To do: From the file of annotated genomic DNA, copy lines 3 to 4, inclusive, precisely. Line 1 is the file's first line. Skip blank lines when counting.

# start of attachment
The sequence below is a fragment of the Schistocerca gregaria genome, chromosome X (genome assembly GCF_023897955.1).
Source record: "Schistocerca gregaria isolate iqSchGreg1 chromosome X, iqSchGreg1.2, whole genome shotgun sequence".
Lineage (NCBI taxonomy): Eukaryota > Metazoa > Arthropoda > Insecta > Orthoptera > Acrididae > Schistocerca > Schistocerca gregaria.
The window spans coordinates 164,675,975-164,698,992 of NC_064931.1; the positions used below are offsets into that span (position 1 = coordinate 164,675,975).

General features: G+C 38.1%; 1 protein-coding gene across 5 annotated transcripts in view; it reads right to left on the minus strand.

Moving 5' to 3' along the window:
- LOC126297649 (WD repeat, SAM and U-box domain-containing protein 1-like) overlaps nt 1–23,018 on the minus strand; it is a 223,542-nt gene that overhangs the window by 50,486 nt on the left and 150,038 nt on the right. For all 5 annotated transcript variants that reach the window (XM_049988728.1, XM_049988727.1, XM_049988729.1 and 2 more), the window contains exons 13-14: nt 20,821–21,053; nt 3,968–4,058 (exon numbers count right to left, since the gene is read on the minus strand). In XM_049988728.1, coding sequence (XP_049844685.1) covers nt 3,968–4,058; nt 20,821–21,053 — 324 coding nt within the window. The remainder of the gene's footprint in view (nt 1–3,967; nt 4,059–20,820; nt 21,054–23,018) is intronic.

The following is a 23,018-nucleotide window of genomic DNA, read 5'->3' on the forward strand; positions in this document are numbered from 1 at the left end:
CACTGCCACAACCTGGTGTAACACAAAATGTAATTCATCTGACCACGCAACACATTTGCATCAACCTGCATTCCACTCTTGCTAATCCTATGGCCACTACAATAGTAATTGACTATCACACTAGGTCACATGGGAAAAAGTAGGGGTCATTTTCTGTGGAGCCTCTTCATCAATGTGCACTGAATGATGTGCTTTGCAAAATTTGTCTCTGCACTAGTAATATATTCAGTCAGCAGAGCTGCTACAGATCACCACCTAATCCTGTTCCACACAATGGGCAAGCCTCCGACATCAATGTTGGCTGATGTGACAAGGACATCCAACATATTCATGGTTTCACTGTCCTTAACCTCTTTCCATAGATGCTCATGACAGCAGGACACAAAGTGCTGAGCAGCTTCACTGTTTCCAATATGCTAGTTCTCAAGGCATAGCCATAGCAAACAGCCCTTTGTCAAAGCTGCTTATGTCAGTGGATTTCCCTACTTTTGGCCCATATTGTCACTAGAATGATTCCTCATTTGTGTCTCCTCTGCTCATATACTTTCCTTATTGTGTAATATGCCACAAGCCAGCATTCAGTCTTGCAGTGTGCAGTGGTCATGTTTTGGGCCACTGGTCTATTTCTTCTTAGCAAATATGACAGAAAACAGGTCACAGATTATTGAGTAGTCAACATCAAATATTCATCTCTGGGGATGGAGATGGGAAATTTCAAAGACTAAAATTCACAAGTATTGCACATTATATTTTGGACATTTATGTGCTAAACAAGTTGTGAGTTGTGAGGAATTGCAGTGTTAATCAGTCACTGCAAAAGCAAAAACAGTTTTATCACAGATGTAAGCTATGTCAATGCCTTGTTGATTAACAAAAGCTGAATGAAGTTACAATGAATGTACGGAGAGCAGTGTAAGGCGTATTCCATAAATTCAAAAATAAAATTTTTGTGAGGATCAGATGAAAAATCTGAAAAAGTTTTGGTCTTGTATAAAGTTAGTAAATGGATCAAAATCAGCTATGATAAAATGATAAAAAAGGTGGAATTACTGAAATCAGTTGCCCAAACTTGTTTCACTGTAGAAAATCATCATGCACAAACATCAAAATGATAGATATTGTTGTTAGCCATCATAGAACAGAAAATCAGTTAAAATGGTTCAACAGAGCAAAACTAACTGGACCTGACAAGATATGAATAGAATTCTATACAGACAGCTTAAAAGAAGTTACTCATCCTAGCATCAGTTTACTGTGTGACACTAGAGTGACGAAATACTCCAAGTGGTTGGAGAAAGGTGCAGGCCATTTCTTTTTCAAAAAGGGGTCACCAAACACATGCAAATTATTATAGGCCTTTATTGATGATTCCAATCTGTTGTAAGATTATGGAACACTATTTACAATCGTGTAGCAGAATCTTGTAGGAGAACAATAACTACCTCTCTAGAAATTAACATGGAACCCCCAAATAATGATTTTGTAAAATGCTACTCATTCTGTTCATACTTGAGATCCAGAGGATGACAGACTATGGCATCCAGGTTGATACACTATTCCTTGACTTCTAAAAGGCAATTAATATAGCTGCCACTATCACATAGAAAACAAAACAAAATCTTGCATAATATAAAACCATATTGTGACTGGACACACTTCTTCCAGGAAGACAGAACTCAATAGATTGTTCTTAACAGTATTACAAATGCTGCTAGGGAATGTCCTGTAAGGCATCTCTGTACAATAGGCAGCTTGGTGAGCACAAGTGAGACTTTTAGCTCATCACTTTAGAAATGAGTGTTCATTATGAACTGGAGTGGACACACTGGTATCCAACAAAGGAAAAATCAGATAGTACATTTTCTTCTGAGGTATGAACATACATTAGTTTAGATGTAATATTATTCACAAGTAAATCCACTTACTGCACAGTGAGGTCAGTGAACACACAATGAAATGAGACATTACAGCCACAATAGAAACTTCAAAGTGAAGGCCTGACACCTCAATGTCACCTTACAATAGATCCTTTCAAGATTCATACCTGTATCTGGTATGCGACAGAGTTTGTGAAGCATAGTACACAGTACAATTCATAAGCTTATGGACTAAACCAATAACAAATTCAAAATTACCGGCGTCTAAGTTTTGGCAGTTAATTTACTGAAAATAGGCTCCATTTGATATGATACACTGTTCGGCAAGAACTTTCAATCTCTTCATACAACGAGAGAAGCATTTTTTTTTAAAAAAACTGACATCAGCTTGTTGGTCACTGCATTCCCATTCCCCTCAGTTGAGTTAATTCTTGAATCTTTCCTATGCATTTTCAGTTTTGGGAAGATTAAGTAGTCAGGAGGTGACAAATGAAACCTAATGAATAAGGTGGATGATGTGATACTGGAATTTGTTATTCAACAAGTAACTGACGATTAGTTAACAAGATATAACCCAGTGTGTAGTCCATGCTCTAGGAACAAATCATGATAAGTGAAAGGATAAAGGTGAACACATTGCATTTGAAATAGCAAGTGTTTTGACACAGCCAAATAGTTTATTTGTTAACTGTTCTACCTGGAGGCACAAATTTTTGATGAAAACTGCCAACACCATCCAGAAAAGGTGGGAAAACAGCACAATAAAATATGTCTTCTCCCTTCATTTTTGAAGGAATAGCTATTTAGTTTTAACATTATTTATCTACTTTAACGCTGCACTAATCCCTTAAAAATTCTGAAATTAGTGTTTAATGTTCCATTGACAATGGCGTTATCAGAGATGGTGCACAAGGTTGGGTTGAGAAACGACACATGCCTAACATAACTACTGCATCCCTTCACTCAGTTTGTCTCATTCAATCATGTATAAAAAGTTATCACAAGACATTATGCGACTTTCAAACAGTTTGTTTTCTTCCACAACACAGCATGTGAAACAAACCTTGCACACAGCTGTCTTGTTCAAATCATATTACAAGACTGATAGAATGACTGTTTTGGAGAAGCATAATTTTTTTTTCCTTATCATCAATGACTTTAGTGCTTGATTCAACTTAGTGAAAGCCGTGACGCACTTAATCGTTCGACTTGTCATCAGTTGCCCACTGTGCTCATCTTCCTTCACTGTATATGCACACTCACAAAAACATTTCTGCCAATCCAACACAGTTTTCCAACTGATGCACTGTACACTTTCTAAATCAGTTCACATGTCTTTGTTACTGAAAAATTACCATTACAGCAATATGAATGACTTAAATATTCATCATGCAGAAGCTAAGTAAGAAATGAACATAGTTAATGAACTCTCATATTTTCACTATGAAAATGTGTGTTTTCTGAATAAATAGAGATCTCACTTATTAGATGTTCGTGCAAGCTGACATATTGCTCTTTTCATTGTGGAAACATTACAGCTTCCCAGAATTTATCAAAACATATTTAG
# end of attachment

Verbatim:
Lineage (NCBI taxonomy): Eukaryota > Metazoa > Arthropoda > Insecta > Orthoptera > Acrididae > Schistocerca > Schistocerca gregaria.
The window spans coordinates 164,675,975-164,698,992 of NC_064931.1; the positions used below are offsets into that span (position 1 = coordinate 164,675,975).